When I joined AC Power last January, I knew two facts about pilots: They fly planes, and they wear hats. It’s been 11 months, and I still only know two facts about pilots. But I also know several facts about Payment in Lieu of Taxes (PILOT) agreements and how they can be key to unlocking the economic potential of solar on previously disturbed sites.
PILOT agreements are an alternative to traditional taxation and can benefit a project's developer and the entity receiving tax revenues alike.
To set the stage, I’ll briefly remind us of a few facts:
As with any investment, a solar project needs to make financial sense in order to be built;
Lower-risk investors prefer known costs and revenues to unknown costs and revenues;
Thus, investors prefer to invest in projects with fewer variable expenses and revenues;
Many of AC Power’s projects are built on unused land that currently isn’t bringing any tax revenue to the town, county, or school district.
Given this information, a PILOT agreement can alleviate many of the issues that developers and communities face when considering placing a project on unused land.
PILOT agreements provide stable tax obligations for businesses or developers. A PILOT agreement exempts the solar project from fluctuating property tax rates for the term of the agreement. This provides certainty and allows for better financial planning.
PILOT agreements can incentivize businesses to invest in a particular township or region. A reduced, fixed tax payment encourages economic development, job creation, and increased property values.
PILOT agreements provide a consistent revenue stream for the town, county, and school district. This point is especially pertinent for municipalities interested in monetizing brownfield land; developers who cannot finance a project at full projected tax rates are often able to do so given a PILOT agreement.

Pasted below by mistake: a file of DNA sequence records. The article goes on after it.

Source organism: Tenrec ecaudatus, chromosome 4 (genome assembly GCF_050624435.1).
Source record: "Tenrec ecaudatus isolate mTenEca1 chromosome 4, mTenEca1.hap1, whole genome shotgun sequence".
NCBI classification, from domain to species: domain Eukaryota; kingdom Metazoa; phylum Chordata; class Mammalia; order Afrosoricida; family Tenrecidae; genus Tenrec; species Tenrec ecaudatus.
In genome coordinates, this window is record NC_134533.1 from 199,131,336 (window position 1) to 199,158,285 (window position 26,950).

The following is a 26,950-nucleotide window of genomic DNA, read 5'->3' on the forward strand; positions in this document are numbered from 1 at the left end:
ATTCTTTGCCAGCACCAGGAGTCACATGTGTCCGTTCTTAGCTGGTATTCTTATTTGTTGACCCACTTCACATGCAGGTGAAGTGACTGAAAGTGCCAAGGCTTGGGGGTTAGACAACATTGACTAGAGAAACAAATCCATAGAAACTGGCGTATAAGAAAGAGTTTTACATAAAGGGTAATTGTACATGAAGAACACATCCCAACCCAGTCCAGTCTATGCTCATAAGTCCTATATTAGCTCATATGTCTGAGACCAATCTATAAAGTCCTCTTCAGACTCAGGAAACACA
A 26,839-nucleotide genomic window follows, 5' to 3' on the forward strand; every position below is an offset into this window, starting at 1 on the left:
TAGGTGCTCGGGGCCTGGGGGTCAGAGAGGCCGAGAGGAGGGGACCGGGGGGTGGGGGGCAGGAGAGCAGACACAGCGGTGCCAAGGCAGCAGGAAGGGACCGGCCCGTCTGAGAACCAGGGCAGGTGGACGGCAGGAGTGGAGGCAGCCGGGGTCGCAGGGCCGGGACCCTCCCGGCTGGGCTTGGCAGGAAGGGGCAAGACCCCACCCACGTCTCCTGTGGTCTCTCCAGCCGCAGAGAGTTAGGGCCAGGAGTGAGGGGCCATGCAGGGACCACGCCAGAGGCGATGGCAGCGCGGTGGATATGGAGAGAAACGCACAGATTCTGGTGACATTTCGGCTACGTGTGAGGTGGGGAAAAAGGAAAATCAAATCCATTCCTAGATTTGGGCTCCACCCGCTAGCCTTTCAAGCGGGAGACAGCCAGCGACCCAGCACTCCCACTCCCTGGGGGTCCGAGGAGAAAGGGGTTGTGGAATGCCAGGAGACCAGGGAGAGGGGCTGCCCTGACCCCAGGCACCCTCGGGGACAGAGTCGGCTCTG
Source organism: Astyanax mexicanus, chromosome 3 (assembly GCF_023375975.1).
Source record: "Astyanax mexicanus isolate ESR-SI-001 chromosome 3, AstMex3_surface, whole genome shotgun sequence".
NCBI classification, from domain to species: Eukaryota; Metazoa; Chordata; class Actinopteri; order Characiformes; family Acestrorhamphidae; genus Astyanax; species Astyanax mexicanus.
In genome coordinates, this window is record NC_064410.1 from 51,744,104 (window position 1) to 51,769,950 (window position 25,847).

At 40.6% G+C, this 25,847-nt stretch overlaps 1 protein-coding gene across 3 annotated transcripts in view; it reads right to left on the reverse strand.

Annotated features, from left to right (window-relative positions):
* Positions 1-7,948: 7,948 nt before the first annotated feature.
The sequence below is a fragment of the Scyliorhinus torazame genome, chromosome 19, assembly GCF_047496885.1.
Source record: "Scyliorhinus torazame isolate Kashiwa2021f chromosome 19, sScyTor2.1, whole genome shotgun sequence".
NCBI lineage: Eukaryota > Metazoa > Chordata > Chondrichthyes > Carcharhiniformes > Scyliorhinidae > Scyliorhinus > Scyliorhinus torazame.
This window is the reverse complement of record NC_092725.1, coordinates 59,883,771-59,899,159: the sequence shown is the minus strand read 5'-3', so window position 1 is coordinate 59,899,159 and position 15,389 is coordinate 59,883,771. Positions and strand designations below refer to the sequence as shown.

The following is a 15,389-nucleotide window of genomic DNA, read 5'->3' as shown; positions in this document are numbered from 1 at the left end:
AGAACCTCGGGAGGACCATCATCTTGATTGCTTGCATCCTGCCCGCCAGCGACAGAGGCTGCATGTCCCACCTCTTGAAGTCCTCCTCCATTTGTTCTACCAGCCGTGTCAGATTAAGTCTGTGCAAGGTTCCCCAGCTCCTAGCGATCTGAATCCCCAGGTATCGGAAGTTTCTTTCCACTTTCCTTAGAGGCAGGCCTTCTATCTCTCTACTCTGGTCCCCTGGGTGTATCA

PILOT agreements are negotiated between the developer and the taxing entities and can include provisions that benefit the local community. For example, the agreement may require the business or developer to contribute to community development funds, infrastructure improvements, affordable housing initiatives, or other public projects.
PILOT agreements provide flexibility for the developer and for the community; rates, duration, and payment structure can all be negotiated to meet all parties’ needs.
Opponents of PILOTs argue that these agreements result in a reduced tax base for the township. Every situation is different, and a PILOT agreement won’t always make sense for a given community. However, when it works, a strong PILOT agreement enhances the community by providing an otherwise inaccessible source of revenue and making use of otherwise idle land.
AC Power is a mission-driven organization, and we are committed to using creative solutions to help communities develop unused land into a revenue- and energy-generating project that enhances communities. Proponents of PILOTs (myself included) appreciate the fact that these agreements help communities make use of disused land by letting solar projects take to the skies.
AC Power is here to support you every step of the way in bringing solar power to a brownfield near you. Contact us at email@example.com for more information on developing solar energy projects on your local brownfield sites.